Union density, in line with previous estimates, was shown to be negative and highly significant, suggesting that unionism and rising wages reduced the incentive for firms in creating new jobs, with adverse consequences on the endogenous variable. A similar effect was once again found for the minimum to median wage, which reinforced the idea that labor market rigidities represent an obstacle for firms in creating jobs, reducing the job-finding rate of unemployed of workers.
R and D activities were found to have an adverse impact on the endogenous variable, suggesting that innovation and employment were characterized by imperfect substitutability, while financial development spurred employment since it stimulated job creation. Increased coordination was found to have a limited impact on employment.
Once again, the econometric estimates reported in Table 3 support the choice of a fixed effect model, as shown by the p-value of the Hausman test.
We conclude our empirical analysis with Table 5, where we provide a set of econometric estimates in which social globalization was used as a measure of international openness.
In line with previous estimates, the AR(1) coefficient of employment was found to be positive and significant and the log of the supply of green energy was once again shown to be positive and highly significant, suggesting that the development of the green economy was beneficial for employment.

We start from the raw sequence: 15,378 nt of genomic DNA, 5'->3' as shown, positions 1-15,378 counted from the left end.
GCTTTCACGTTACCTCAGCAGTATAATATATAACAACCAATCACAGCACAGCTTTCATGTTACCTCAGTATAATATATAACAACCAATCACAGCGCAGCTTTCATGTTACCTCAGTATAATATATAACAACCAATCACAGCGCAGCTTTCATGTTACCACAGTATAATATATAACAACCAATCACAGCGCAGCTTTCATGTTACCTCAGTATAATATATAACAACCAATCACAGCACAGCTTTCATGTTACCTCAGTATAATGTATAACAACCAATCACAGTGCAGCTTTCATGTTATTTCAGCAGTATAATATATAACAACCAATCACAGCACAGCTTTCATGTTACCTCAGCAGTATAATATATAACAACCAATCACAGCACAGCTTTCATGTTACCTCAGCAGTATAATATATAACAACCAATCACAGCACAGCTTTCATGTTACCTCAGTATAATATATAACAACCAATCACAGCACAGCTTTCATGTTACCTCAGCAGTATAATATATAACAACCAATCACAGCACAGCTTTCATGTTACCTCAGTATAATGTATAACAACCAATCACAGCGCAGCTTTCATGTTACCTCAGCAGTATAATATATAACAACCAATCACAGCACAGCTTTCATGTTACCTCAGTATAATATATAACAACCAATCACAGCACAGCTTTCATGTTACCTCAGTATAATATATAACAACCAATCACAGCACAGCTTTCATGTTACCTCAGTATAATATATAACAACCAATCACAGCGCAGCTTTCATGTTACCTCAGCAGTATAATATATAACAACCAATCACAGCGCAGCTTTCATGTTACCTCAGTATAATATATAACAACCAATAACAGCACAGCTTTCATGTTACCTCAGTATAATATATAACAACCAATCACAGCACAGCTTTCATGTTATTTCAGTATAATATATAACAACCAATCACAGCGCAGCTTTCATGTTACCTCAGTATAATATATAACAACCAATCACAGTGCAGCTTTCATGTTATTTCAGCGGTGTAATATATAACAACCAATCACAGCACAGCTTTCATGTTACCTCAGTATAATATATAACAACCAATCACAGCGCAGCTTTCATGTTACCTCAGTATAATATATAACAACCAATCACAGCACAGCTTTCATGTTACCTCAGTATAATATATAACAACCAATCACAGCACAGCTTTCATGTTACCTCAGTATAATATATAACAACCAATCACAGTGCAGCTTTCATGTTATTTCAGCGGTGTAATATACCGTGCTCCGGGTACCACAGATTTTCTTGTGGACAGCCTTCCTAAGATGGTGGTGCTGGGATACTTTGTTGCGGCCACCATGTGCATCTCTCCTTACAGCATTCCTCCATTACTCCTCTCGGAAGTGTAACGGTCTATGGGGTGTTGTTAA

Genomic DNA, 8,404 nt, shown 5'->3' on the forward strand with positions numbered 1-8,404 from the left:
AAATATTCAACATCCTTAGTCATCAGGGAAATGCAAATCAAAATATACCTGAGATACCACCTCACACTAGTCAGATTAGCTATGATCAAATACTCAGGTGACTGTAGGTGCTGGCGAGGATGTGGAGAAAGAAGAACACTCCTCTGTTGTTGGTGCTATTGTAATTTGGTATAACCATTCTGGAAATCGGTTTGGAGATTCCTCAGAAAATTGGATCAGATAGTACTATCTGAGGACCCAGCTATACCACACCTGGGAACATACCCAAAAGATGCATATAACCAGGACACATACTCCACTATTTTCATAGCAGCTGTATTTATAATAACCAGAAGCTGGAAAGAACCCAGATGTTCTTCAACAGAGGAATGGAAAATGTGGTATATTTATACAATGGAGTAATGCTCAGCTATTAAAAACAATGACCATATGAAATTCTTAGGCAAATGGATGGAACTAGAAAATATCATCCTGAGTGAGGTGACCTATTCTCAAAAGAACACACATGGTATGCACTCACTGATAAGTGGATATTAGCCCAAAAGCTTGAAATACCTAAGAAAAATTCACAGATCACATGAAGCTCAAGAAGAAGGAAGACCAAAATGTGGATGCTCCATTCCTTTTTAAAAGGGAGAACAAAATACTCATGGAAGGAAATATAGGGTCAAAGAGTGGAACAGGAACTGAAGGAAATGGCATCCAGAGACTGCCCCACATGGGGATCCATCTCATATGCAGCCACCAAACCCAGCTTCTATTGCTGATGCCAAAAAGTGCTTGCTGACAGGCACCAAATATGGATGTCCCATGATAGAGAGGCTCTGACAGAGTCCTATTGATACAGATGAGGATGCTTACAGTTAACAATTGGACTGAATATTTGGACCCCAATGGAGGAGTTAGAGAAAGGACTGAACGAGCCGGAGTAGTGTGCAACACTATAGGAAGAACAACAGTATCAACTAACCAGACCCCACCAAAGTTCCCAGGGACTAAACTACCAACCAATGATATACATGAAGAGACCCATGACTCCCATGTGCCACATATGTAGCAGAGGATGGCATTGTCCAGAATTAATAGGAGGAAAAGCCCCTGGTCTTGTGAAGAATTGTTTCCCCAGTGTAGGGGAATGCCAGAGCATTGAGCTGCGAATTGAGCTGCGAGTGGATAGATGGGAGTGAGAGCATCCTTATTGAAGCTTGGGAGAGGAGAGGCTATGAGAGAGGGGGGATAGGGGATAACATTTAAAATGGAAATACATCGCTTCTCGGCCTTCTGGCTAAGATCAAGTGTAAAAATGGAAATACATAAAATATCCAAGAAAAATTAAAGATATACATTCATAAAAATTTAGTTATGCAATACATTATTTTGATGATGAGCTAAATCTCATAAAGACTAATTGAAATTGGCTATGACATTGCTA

Increased unemployment benefits, unionism, social globalization, and innovation were found to harm employment, while improvements in the financial sector had a positive and significant impact on the variable of interest. Bargaining coordination was shown to have limited impact on the endogenous variable and, in line with the previous estimates, the Hausman test suggested that the fixed effect model was appropriate for the nexus examined.

6. Robustness Check

In this section, we provide a robustness check for our preferred econometric specifications. We considered two main shocks that might have determined a structural change in the supply of green energy, therefore affecting the stability of the parameters of interest. These shocks were the 2005 introduction of the Kyoto Agreement and the 2008 financial crisis.
While the introduction of the Kyoto agreement might have determined an increase in the amount of green energies, the Great Recession might have driven its reduction, in favor of old and less efficient technologies. To determine to what extent this is true, we provide a set of econometric estimates pre-Kyoto and pre-crisis to test whether the parameters of interest remained stable or not.
In Table 6, we consider whether the introduction of the Kyoto Agreement determined a structural break in the relationship analyzed, considering all the three different indices of globalization.